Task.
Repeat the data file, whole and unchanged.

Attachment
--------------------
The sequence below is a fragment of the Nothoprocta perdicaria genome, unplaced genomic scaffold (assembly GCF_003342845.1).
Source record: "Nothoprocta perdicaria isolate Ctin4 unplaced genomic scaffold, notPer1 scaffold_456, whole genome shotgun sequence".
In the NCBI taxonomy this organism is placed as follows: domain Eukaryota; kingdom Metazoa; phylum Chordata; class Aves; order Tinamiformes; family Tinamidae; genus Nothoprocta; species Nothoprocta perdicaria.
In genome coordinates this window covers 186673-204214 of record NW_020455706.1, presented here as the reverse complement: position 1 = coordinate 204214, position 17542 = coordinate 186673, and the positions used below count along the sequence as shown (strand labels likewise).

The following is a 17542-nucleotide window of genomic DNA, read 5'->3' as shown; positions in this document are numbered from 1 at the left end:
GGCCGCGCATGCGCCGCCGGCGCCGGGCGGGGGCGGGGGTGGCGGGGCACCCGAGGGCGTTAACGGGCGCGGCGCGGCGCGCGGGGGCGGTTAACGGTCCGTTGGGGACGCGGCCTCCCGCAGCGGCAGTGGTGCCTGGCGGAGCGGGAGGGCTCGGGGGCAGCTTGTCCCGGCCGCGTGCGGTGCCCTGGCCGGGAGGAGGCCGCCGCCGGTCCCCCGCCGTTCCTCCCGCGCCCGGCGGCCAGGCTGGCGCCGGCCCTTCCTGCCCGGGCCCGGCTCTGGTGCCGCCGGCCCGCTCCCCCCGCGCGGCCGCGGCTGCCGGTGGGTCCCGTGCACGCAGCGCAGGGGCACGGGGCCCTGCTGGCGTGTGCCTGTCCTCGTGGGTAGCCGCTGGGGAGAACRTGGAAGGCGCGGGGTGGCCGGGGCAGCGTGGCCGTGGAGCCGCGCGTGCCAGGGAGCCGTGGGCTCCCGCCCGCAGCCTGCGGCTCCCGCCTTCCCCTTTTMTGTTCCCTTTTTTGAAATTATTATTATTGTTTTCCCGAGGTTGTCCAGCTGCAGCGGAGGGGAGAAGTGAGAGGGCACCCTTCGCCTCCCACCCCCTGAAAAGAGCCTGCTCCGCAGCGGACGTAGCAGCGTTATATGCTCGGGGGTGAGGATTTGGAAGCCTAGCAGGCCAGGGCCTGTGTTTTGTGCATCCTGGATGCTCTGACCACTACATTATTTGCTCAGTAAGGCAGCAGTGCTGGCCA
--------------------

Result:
The sequence below is a fragment of the Nothoprocta perdicaria genome, unplaced genomic scaffold (assembly GCF_003342845.1).
Source record: "Nothoprocta perdicaria isolate Ctin4 unplaced genomic scaffold, notPer1 scaffold_456, whole genome shotgun sequence".
In the NCBI taxonomy this organism is placed as follows: domain Eukaryota; kingdom Metazoa; phylum Chordata; class Aves; order Tinamiformes; family Tinamidae; genus Nothoprocta; species Nothoprocta perdicaria.
In genome coordinates this window covers 186673-204214 of record NW_020455706.1, presented here as the reverse complement: position 1 = coordinate 204214, position 17542 = coordinate 186673, and the positions used below count along the sequence as shown (strand labels likewise).

The following is a 17542-nucleotide window of genomic DNA, read 5'->3' as shown; positions in this document are numbered from 1 at the left end:
GGCCGCGCATGCGCCGCCGGCGCCGGGCGGGGGCGGGGGTGGCGGGGCACCCGAGGGCGTTAACGGGCGCGGCGCGGCGCGCGGGGGCGGTTAACGGTCCGTTGGGGACGCGGCCTCCCGCAGCGGCAGTGGTGCCTGGCGGAGCGGGAGGGCTCGGGGGCAGCTTGTCCCGGCCGCGTGCGGTGCCCTGGCCGGGAGGAGGCCGCCGCCGGTCCCCCGCCGTTCCTCCCGCGCCCGGCGGCCAGGCTGGCGCCGGCCCTTCCTGCCCGGGCCCGGCTCTGGTGCCGCCGGCCCGCTCCCCCCGCGCGGCCGCGGCTGCCGGTGGGTCCCGTGCACGCAGCGCAGGGGCACGGGGCCCTGCTGGCGTGTGCCTGTCCTCGTGGGTAGCCGCTGGGGAGAACRTGGAAGGCGCGGGGTGGCCGGGGCAGCGTGGCCGTGGAGCCGCGCGTGCCAGGGAGCCGTGGGCTCCCGCCCGCAGCCTGCGGCTCCCGCCTTCCCCTTTTMTGTTCCCTTTTTTGAAATTATTATTATTGTTTTCCCGAGGTTGTCCAGCTGCAGCGGAGGGGAGAAGTGAGAGGGCACCCTTCGCCTCCCACCCCCTGAAAAGAGCCTGCTCCGCAGCGGACGTAGCAGCGTTATATGCTCGGGGGTGAGGATTTGGAAGCCTAGCAGGCCAGGGCCTGTGTTTTGTGCATCCTGGATGCTCTGACCACTACATTATTTGCTCAGTAAGGCAGCAGTGCTGGCCA